- You’ve recently filed for bankruptcy. Again, you’ll need to provide proof that you’ve filed for bankruptcy, and you’ll have to provide all the details explaining your bankruptcy, but this is a good way to prevent a garnishment from going into place (at least temporarily), as most courts won’t allow lenders to start garnishing wages until after your bankruptcy case has been settled.
- You were fired from your last job. If you’ve been at your current job for less than a year, and you can prove that your last job fired you, then you can request a wage garnishment hearing at which you’ll explain that you have only fallen behind on your student loan payments because of this change in circumstances (if you’re making more money than you were previously, then this won’t work…).
- You’re already enrolled in a repayment plan. Obviously, if you’re already enrolled in a repayment plan, and you’re following the plan by making regular monthly payments, then there isn’t any need for the lender to extract an involuntary payment from you. Sometimes there can be a mix-up, or a lender or servicing company will get greedy and try to sneak a few of these through, but if you’ve been keeping up with your payments then you definitely shouldn’t be hit with a wage garnishment, and you’ll absolutely want to request a hearing to get rid of the wage garnishment before it goes into place.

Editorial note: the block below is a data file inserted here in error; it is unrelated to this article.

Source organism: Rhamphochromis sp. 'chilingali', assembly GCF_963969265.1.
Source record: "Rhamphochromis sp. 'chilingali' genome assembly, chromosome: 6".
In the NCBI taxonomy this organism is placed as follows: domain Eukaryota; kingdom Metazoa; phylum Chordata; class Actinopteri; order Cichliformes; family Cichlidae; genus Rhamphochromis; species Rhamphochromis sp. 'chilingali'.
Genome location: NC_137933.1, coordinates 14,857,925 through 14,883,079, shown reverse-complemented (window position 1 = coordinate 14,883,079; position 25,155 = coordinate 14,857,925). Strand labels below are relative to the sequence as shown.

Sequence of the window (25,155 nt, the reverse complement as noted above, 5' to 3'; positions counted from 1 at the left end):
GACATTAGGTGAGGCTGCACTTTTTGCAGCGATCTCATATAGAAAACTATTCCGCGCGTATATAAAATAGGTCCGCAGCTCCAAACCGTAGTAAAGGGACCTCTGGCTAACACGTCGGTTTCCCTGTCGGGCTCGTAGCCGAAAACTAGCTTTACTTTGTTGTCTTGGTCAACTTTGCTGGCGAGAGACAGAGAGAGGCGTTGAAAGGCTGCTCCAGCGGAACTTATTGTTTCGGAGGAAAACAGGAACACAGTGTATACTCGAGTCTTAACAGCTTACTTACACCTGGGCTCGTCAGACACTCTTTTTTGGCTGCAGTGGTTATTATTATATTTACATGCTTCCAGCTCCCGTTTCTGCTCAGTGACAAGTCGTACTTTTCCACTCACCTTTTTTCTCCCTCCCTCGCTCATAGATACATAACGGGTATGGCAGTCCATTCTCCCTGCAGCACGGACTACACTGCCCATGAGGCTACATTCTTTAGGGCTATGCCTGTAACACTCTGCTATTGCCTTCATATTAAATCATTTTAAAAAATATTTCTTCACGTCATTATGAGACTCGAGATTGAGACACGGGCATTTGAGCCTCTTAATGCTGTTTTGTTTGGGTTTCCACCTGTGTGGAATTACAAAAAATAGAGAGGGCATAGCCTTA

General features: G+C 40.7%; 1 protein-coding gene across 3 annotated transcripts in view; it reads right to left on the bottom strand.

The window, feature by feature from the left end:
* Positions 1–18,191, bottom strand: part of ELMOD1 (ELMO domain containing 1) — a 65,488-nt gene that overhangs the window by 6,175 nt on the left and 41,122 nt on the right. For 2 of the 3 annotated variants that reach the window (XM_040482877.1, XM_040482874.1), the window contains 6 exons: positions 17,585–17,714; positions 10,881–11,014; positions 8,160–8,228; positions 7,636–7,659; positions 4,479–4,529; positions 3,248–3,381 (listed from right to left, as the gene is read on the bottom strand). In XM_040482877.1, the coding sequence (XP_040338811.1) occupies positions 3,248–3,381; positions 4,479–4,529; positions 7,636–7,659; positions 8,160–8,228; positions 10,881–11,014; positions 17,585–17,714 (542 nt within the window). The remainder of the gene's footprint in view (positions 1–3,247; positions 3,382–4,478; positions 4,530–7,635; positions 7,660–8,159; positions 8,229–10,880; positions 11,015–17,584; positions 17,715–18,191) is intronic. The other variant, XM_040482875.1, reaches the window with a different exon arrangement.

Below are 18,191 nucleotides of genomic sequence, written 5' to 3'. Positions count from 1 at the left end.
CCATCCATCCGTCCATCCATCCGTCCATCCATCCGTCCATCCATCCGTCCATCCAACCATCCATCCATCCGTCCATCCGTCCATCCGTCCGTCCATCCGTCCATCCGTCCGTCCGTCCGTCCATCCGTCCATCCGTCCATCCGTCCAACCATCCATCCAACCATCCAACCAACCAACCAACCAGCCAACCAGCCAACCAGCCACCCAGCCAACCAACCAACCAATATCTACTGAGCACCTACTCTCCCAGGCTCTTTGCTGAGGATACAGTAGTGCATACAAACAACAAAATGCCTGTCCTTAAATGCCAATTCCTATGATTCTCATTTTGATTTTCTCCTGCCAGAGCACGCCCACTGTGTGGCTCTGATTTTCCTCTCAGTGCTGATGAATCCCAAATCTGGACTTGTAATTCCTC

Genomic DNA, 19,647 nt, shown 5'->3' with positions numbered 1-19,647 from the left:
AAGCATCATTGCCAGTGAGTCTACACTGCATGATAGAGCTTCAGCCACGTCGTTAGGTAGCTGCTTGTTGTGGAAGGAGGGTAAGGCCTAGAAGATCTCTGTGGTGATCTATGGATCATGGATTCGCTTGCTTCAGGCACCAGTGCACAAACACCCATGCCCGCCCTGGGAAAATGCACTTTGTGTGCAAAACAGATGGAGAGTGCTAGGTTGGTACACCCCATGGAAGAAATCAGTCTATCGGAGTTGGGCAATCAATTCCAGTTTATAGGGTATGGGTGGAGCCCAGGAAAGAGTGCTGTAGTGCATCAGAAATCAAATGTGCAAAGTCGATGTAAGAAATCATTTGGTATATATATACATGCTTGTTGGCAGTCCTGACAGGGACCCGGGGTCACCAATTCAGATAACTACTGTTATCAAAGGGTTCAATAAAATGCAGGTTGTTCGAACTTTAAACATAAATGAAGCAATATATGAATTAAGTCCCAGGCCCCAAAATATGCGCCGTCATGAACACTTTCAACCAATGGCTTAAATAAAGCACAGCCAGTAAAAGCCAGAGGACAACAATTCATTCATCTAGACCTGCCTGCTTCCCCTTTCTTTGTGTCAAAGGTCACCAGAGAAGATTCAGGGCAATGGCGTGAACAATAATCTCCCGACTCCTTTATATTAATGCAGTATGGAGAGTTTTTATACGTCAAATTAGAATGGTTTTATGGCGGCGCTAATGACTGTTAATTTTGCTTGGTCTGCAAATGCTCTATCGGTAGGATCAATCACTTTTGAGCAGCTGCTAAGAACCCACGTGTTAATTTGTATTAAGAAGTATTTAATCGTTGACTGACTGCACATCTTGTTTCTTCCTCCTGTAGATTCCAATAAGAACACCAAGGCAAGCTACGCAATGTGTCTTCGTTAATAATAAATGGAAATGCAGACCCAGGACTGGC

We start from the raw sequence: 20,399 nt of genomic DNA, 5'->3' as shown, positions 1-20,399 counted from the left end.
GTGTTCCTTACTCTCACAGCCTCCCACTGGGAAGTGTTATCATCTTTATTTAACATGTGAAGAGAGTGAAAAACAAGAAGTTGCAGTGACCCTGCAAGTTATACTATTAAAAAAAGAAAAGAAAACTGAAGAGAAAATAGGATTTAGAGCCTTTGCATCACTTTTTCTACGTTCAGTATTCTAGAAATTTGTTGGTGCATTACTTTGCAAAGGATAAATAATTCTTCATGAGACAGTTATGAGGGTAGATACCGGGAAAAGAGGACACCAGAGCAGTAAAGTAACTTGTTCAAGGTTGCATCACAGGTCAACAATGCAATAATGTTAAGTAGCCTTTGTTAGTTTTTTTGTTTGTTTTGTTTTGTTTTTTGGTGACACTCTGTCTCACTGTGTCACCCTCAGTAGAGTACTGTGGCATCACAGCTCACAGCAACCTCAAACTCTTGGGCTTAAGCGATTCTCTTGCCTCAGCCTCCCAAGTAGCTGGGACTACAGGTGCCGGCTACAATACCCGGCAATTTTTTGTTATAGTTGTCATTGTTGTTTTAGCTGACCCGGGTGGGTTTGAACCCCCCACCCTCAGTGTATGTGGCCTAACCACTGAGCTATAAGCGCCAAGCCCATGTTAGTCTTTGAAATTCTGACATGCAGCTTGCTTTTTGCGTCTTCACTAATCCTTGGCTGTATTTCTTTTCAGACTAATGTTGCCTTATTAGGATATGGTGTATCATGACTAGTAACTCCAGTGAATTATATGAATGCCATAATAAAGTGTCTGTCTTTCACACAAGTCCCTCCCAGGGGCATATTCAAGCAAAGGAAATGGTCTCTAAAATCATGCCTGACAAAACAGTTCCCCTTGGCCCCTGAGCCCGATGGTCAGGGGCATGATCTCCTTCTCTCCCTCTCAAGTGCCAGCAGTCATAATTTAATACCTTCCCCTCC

- You no longer owe the money. Perhaps you’ve already paid off the student loan already, and it’s only by accident that you’ve been alerted that a wage garnishment is coming. Alternatively, maybe you’re eligible for Federal Student Loan Forgiveness, or for a Discharge, like via the Borrower’s Defense to Repayment Program, or the Closed School Loan Discharge Program, and you’re fighting against paying the loan because you’ve already qualified for those benefits, but your servicer is dragging their feet or preventing you in some way from getting the discharge that you deserve.
How To Request a Wage Garnishment Hearing
To request a wage garnishment hearing, you have to apply for it officially by contacting your loan servicer and asking for one in writing.
This is a little unintuitive, because it’s your loan servicer or collection agency who’s trying to get the wage garnishment against you, but if you want to prevent it from going into effect, you’ll have to tell them that you want a hearing to review it’s legality as soon as you’re informed that they’re attempting to put it into place.
If you don’t know who services your loans, the easiest way to sort that out is to look at who you’re sending your monthly payments to. Whoever processes those payments is your loan servicer.
For Federal student loan debt, you can use the Federal Student Aid Website to find out who services your debt. For Private student loan debt, you’ll need to pay attention to wherever those checks are being sent, because they’re the people servicing your loans.
How To Contact Your Student Loan Collections Agency
If you need to contact your collection agency for any reason, then you’ll want to refer to the table below to find their contact information.